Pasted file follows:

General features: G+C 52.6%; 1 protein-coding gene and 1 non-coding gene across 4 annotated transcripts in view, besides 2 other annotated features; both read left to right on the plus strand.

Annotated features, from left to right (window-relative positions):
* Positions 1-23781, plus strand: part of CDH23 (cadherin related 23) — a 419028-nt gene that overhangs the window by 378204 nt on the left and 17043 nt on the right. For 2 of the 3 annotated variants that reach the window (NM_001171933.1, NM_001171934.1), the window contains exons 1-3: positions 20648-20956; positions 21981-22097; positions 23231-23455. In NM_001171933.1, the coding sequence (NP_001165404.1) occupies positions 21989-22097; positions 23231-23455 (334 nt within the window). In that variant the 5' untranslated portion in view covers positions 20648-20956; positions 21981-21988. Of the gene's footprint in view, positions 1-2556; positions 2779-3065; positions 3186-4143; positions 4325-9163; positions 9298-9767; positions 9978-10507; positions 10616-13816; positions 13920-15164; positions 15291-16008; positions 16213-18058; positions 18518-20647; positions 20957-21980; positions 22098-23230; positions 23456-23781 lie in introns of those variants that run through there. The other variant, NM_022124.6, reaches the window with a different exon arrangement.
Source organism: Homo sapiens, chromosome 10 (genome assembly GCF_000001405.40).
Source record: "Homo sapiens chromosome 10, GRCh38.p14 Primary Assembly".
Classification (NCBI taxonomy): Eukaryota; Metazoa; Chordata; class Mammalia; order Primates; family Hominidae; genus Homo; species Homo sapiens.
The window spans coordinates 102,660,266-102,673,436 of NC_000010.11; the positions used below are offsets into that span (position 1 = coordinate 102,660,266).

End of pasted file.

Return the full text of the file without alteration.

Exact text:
General features: G+C 52.6%; 1 protein-coding gene and 1 non-coding gene across 4 annotated transcripts in view, besides 2 other annotated features; both read left to right on the plus strand.

Annotated features, from left to right (window-relative positions):
* Positions 1-23781, plus strand: part of CDH23 (cadherin related 23) — a 419028-nt gene that overhangs the window by 378204 nt on the left and 17043 nt on the right. For 2 of the 3 annotated variants that reach the window (NM_001171933.1, NM_001171934.1), the window contains exons 1-3: positions 20648-20956; positions 21981-22097; positions 23231-23455. In NM_001171933.1, the coding sequence (NP_001165404.1) occupies positions 21989-22097; positions 23231-23455 (334 nt within the window). In that variant the 5' untranslated portion in view covers positions 20648-20956; positions 21981-21988. Of the gene's footprint in view, positions 1-2556; positions 2779-3065; positions 3186-4143; positions 4325-9163; positions 9298-9767; positions 9978-10507; positions 10616-13816; positions 13920-15164; positions 15291-16008; positions 16213-18058; positions 18518-20647; positions 20957-21980; positions 22098-23230; positions 23456-23781 lie in introns of those variants that run through there. The other variant, NM_022124.6, reaches the window with a different exon arrangement.
Source organism: Homo sapiens, chromosome 10 (genome assembly GCF_000001405.40).
Source record: "Homo sapiens chromosome 10, GRCh38.p14 Primary Assembly".
Classification (NCBI taxonomy): Eukaryota; Metazoa; Chordata; class Mammalia; order Primates; family Hominidae; genus Homo; species Homo sapiens.
The window spans coordinates 102,660,266-102,673,436 of NC_000010.11; the positions used below are offsets into that span (position 1 = coordinate 102,660,266).